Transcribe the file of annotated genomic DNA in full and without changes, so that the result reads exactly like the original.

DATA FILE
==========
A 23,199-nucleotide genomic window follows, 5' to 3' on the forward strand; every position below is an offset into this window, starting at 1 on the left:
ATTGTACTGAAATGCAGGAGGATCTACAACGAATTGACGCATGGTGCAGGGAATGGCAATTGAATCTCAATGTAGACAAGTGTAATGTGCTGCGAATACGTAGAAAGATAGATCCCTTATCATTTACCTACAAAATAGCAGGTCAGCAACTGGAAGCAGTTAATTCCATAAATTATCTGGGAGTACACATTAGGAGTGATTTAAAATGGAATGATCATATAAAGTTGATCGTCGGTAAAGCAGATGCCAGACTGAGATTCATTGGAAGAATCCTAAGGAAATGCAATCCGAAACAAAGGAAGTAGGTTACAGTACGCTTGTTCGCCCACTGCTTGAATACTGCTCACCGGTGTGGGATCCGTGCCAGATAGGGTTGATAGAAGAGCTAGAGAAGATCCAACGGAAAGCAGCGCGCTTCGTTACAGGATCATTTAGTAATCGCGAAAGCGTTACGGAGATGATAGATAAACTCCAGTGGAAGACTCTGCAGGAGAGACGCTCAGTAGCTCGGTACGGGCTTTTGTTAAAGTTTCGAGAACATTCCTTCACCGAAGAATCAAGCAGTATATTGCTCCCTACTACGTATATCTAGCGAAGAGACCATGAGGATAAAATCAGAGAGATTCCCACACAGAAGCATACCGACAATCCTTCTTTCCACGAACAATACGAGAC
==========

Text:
A 23,199-nucleotide genomic window follows, 5' to 3' on the forward strand; every position below is an offset into this window, starting at 1 on the left:
ATTGTACTGAAATGCAGGAGGATCTACAACGAATTGACGCATGGTGCAGGGAATGGCAATTGAATCTCAATGTAGACAAGTGTAATGTGCTGCGAATACGTAGAAAGATAGATCCCTTATCATTTACCTACAAAATAGCAGGTCAGCAACTGGAAGCAGTTAATTCCATAAATTATCTGGGAGTACACATTAGGAGTGATTTAAAATGGAATGATCATATAAAGTTGATCGTCGGTAAAGCAGATGCCAGACTGAGATTCATTGGAAGAATCCTAAGGAAATGCAATCCGAAACAAAGGAAGTAGGTTACAGTACGCTTGTTCGCCCACTGCTTGAATACTGCTCACCGGTGTGGGATCCGTGCCAGATAGGGTTGATAGAAGAGCTAGAGAAGATCCAACGGAAAGCAGCGCGCTTCGTTACAGGATCATTTAGTAATCGCGAAAGCGTTACGGAGATGATAGATAAACTCCAGTGGAAGACTCTGCAGGAGAGACGCTCAGTAGCTCGGTACGGGCTTTTGTTAAAGTTTCGAGAACATTCCTTCACCGAAGAATCAAGCAGTATATTGCTCCCTACTACGTATATCTAGCGAAGAGACCATGAGGATAAAATCAGAGAGATTCCCACACAGAAGCATACCGACAATCCTTCTTTCCACGAACAATACGAGAC